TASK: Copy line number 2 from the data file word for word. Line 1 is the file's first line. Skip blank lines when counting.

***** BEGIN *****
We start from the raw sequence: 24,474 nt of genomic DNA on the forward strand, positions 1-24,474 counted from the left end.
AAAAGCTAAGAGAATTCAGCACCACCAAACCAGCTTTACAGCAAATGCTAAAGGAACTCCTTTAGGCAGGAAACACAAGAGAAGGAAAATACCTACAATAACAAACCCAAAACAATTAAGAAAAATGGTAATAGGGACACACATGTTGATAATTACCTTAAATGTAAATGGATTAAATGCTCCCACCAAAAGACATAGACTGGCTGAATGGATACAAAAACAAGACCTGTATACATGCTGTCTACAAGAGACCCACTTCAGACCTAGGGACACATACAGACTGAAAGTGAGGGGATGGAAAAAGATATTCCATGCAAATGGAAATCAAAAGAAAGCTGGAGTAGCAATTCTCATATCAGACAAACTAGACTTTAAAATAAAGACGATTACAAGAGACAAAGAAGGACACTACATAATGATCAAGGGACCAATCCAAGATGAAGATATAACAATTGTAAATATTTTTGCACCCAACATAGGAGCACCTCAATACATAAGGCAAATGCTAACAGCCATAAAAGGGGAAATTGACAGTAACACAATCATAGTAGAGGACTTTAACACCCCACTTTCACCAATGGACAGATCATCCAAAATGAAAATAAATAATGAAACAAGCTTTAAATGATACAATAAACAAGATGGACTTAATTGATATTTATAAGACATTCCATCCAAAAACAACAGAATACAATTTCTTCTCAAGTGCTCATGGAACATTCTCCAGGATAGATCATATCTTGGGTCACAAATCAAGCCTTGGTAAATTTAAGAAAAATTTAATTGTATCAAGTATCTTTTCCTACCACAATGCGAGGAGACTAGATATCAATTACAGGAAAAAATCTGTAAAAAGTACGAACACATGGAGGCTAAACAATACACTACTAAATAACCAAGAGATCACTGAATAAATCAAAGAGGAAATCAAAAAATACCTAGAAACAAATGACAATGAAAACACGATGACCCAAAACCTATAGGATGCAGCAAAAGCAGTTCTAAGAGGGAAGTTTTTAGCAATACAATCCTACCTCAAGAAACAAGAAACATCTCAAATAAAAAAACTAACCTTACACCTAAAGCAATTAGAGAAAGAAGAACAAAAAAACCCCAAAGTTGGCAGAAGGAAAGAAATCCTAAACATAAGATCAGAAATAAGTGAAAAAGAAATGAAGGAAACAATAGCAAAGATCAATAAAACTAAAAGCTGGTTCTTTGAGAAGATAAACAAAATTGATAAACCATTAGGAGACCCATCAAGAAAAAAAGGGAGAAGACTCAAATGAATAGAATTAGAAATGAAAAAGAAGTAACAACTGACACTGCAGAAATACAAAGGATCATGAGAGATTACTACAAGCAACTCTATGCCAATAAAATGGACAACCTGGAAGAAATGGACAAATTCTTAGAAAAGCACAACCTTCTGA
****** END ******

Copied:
AAAAGCTAAGAGAATTCAGCACCACCAAACCAGCTTTACAGCAAATGCTAAAGGAACTCCTTTAGGCAGGAAACACAAGAGAAGGAAAATACCTACAATAACAAACCCAAAACAATTAAGAAAAATGGTAATAGGGACACACATGTTGATAATTACCTTAAATGTAAATGGATTAAATGCTCCCACCAAAAGACATAGACTGGCTGAATGGATACAAAAACAAGACCTGTATACATGCTGTCTACAAGAGACCCACTTCAGACCTAGGGACACATACAGACTGAAAGTGAGGGGATGGAAAAAGATATTCCATGCAAATGGAAATCAAAAGAAAGCTGGAGTAGCAATTCTCATATCAGACAAACTAGACTTTAAAATAAAGACGATTACAAGAGACAAAGAAGGACACTACATAATGATCAAGGGACCAATCCAAGATGAAGATATAACAATTGTAAATATTTTTGCACCCAACATAGGAGCACCTCAATACATAAGGCAAATGCTAACAGCCATAAAAGGGGAAATTGACAGTAACACAATCATAGTAGAGGACTTTAACACCCCACTTTCACCAATGGACAGATCATCCAAAATGAAAATAAATAATGAAACAAGCTTTAAATGATACAATAAACAAGATGGACTTAATTGATATTTATAAGACATTCCATCCAAAAACAACAGAATACAATTTCTTCTCAAGTGCTCATGGAACATTCTCCAGGATAGATCATATCTTGGGTCACAAATCAAGCCTTGGTAAATTTAAGAAAAATTTAATTGTATCAAGTATCTTTTCCTACCACAATGCGAGGAGACTAGATATCAATTACAGGAAAAAATCTGTAAAAAGTACGAACACATGGAGGCTAAACAATACACTACTAAATAACCAAGAGATCACTGAATAAATCAAAGAGGAAATCAAAAAATACCTAGAAACAAATGACAATGAAAACACGATGACCCAAAACCTATAGGATGCAGCAAAAGCAGTTCTAAGAGGGAAGTTTTTAGCAATACAATCCTACCTCAAGAAACAAGAAACATCTCAAATAAAAAAACTAACCTTACACCTAAAGCAATTAGAGAAAGAAGAACAAAAAAACCCCAAAGTTGGCAGAAGGAAAGAAATCCTAAACATAAGATCAGAAATAAGTGAAAAAGAAATGAAGGAAACAATAGCAAAGATCAATAAAACTAAAAGCTGGTTCTTTGAGAAGATAAACAAAATTGATAAACCATTAGGAGACCCATCAAGAAAAAAAGGGAGAAGACTCAAATGAATAGAATTAGAAATGAAAAAGAAGTAACAACTGACACTGCAGAAATACAAAGGATCATGAGAGATTACTACAAGCAACTCTATGCCAATAAAATGGACAACCTGGAAGAAATGGACAAATTCTTAGAAAAGCACAACCTTCTGA